Movie review: Violent
Andrew Huculiak’s debut feature is a stunning mediation on the meaning of life that owes as much to Alfred Hitchcock as it does to Terrence Malick in its bid to open our eyes to existence
Starring: Dagny Backer Johnsen
Directed by: Andrew Huculiak
Running time: 102 minutes
In Norwegian with English Subtitles
By Katherine Monk
“It feels like water….”
The words are part of a larger motif that draws you in and embraces you with a giant question mark because until the final moments, you’re not quite sure what, exactly, “feels like water.”
At times, you wonder if director and co-writer Andrew Huculiak is getting meta – given this impressive debut feature is an entirely immersive experience that has the emotional mass and tensile strength to keep you suspended in solution.
There’s no doubt Violent is a deep dive of a drama that leaves a chill, but it’s also a profoundly beautiful story that teeters on the edge of genius without even trying because it bypasses language and speaks straight to the soul.
Shot in Norway and scripted in Norwegian, Violent doesn’t pull from the North America’s cinematic gene pool, despite being written and directed by two Canadians, Andrew and Josh Huculiak.
The B.C. boys have a background in music, which means Violent is more dependent on running themes than actual plot points or particular scenes. The mechanics of the mise-en-scene lead to a mood more than a narrative structure.
In other words, you have to dive in – just like our central character Dagny (Dagny Backer Johnsen).
Opening in the midst of a fjord ringed by snow-capped mountains, we watch and listen as Dagny speaks to her little sister Astrid about what may or may not happen when she dunks her head beneath the frigid black surface.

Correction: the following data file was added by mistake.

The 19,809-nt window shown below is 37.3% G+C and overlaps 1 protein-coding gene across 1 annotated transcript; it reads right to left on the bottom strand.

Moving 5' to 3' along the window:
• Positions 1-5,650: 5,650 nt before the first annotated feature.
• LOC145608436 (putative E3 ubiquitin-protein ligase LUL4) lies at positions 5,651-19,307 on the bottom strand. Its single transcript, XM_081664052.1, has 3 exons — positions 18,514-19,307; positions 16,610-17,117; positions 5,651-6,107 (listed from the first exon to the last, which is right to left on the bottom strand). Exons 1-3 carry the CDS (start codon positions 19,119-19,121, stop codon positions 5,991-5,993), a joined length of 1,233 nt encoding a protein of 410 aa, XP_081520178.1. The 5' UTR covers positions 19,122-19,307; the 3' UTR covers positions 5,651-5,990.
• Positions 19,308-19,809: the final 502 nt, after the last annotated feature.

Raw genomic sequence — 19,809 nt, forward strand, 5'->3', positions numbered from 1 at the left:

Will she see god? Will she understand the meaning of her presence on Earth? Will she have the epiphany we all crave?
It’s the sort of self-baptism that young people tend to seek out on their continuing voyage away from the family nest, and like all fledglings, we worry about her survival as she faces the big winds of a hostile world.
Dagny wants to move to the bigger town nearby, but gaining access to the adult world can be dangerous, and we feel the threat every time she leaves her attic apartment. If it’s not the sketchy industrial area that stresses us out, it’s the awkward advances of her boss Bengt –a misfit who owns a hardware store.
Huculiak knows we’re prisoners of the worst expectations, and he amps it up by offering scenes of Bengt and Dagny in the deserted store. He shows us Bengt carrying garbage bags containing what appears to be wet clothes, buckets filled with cement and a tense moment when he offers her a ‘team T-shirt.’
The longer he keeps the camera rolling, the more uptight we get – but Huculiak doesn’t put us on the rack for the mere sake of generating stress and suspense.
He hones our consciousness to a point of extreme awareness then addresses it directly with hypnotic shots of vibrating water.
There is no obvious logic to the stream of images, yet it all feels undeniably natural – as though Huculiak were carrying on a conversation with a part of our brain that’s normally dormant. We sense the message, and it’s beautiful, even if it’s never truly articulated until the very end.
The gap in our understanding of the film’s unique reality is where we get tripped up. Like the little girl in Sam Peckinpah’s famous Band-Aid commercial, we tumble in slow motion, knee colliding with concrete, hands scraping pavement. We feel the violence of a changing physical state, but Huculiak suggests something even more terrifying with the title.
We wait for something awful to happen and ponder every awful possibility as they arise between the frames, lurking just off-camera, waiting to drown us at the bottom of a muddy pond like any other murder victim in mass entertainment.
And yet, the expected turn of events never fully manifests. It would be too easy, and too dull, to fulfill such base expectations with a bucket of blood and a murder weapon. Indeed, the movie smashes the single dimension of Hollywood meaning and creates a fluid kaleidoscope of human constructs that start to look strange, beautiful and oddly patterned as they pop up in rhythmic bursts.
Violent is more about fractals than fractured bones, and yet, it lives up to its title because Huculiak rips us away from our everyday world with the force of a tornado, turning each and every viewer into an airborne Dorothy for the duration.
We’re definitely not in Kansas anymore, or even Norway for that matter. Violent unlocks the revolving door of existence and lets us push in both directions. It can be a little confusing, but there’s satisfaction in the mental workout as well as a refreshing swim across the frigid fjord of human connection.
A moving and memorable piece of work, Violent is nothing short of a must-see.
THE EX-PRESS, October 14, 2016